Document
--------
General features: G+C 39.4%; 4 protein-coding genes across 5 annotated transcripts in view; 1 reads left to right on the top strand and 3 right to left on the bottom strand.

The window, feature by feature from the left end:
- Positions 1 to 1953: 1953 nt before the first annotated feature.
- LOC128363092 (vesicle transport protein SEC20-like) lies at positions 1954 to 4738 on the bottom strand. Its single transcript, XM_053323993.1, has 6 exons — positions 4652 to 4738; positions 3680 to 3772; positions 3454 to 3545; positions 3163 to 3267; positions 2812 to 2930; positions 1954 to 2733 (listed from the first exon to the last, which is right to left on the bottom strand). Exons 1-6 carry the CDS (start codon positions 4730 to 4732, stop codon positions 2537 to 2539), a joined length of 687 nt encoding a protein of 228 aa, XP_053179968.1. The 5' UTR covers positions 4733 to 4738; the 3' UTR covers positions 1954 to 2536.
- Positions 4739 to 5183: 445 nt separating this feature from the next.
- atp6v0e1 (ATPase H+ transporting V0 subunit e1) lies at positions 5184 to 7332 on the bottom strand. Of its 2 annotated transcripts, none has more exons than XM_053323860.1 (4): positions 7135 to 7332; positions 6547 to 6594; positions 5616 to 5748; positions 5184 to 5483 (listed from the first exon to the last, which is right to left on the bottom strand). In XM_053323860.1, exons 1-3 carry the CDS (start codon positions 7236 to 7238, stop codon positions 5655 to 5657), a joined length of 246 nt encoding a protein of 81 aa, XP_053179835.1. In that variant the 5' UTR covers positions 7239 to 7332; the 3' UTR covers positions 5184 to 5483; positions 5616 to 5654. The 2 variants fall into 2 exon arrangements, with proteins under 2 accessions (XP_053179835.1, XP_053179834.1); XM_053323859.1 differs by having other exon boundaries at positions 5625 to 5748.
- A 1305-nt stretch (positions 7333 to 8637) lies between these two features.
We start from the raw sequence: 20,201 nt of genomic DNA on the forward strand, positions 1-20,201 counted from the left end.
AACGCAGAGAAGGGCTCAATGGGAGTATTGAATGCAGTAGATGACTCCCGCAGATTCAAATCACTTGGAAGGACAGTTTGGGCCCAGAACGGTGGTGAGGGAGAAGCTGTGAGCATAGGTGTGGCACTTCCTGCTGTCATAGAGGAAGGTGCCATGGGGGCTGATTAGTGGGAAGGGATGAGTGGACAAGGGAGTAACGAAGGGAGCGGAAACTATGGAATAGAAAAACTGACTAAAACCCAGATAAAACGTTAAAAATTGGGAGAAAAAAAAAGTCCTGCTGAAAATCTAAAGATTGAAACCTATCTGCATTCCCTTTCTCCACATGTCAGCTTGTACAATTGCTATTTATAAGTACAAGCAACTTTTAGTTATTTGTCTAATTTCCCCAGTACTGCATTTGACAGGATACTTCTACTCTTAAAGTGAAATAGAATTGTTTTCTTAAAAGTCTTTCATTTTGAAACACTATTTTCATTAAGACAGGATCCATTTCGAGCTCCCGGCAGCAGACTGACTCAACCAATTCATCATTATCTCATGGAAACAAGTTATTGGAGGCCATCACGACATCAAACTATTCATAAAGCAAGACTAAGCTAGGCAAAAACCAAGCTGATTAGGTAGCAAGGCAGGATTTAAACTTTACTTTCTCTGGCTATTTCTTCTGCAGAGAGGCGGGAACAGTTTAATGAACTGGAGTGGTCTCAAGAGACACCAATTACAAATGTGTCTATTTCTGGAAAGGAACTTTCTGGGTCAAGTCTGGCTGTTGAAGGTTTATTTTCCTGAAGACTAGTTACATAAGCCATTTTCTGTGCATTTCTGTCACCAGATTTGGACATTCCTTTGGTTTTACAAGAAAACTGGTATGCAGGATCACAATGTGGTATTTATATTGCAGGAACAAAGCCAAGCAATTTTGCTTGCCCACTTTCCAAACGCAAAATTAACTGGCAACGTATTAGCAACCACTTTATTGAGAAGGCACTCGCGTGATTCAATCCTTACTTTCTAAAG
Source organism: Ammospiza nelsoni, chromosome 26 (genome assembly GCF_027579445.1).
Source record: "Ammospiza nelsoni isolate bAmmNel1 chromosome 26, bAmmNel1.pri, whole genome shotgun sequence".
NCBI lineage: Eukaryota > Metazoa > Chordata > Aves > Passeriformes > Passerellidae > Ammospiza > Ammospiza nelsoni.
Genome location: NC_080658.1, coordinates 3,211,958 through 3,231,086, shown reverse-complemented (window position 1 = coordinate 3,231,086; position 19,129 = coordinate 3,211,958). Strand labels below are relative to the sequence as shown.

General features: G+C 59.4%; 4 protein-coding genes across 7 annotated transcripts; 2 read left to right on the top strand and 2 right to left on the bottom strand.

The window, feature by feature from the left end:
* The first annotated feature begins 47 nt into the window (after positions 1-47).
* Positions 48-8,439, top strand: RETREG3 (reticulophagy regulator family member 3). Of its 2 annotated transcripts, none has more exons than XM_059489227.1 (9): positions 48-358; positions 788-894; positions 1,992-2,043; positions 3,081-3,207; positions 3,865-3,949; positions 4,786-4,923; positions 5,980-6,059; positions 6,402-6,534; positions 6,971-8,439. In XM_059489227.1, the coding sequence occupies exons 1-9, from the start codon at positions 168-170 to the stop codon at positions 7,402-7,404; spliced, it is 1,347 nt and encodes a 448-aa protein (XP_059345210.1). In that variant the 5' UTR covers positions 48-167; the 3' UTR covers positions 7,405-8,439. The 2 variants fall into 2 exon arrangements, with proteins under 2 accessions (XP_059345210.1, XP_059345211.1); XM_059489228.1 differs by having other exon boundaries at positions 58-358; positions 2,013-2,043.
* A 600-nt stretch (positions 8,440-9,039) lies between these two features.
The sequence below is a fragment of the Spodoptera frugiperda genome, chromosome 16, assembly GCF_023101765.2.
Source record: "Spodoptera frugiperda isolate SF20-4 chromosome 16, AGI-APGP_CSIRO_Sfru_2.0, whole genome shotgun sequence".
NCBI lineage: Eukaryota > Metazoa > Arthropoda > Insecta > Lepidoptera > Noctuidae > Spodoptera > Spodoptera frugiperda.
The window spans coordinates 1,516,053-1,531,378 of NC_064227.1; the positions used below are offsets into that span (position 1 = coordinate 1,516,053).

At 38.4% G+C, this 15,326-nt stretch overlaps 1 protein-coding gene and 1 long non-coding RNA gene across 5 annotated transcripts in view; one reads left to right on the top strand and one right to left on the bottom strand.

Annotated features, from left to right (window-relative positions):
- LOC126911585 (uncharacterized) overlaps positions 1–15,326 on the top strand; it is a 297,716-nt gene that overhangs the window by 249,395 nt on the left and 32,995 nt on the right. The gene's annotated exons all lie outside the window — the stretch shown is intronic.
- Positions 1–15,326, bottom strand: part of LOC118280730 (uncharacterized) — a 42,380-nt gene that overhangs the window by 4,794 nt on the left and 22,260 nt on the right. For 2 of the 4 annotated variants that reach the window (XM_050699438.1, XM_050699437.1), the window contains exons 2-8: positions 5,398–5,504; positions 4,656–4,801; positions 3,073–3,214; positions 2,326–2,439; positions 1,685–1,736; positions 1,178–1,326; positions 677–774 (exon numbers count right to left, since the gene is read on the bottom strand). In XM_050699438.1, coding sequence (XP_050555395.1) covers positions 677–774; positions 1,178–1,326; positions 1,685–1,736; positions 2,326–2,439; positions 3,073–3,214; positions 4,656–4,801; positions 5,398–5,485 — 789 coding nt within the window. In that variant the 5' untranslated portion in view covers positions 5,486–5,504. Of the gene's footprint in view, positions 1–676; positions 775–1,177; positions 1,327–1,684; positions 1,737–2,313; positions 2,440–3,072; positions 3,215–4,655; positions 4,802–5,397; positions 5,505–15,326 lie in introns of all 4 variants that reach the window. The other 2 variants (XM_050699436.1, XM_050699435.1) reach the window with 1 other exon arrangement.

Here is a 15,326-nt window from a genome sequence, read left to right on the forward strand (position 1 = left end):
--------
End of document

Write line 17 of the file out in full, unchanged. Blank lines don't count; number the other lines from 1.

* Positions 48-8,439, top strand: RETREG3 (reticulophagy regulator family member 3). Of its 2 annotated transcripts, none has more exons than XM_059489227.1 (9): positions 48-358; positions 788-894; positions 1,992-2,043; positions 3,081-3,207; positions 3,865-3,949; positions 4,786-4,923; positions 5,980-6,059; positions 6,402-6,534; positions 6,971-8,439. In XM_059489227.1, the coding sequence occupies exons 1-9, from the start codon at positions 168-170 to the stop codon at positions 7,402-7,404; spliced, it is 1,347 nt and encodes a 448-aa protein (XP_059345210.1). In that variant the 5' UTR covers positions 48-167; the 3' UTR covers positions 7,405-8,439. The 2 variants fall into 2 exon arrangements, with proteins under 2 accessions (XP_059345210.1, XP_059345211.1); XM_059489228.1 differs by having other exon boundaries at positions 58-358; positions 2,013-2,043.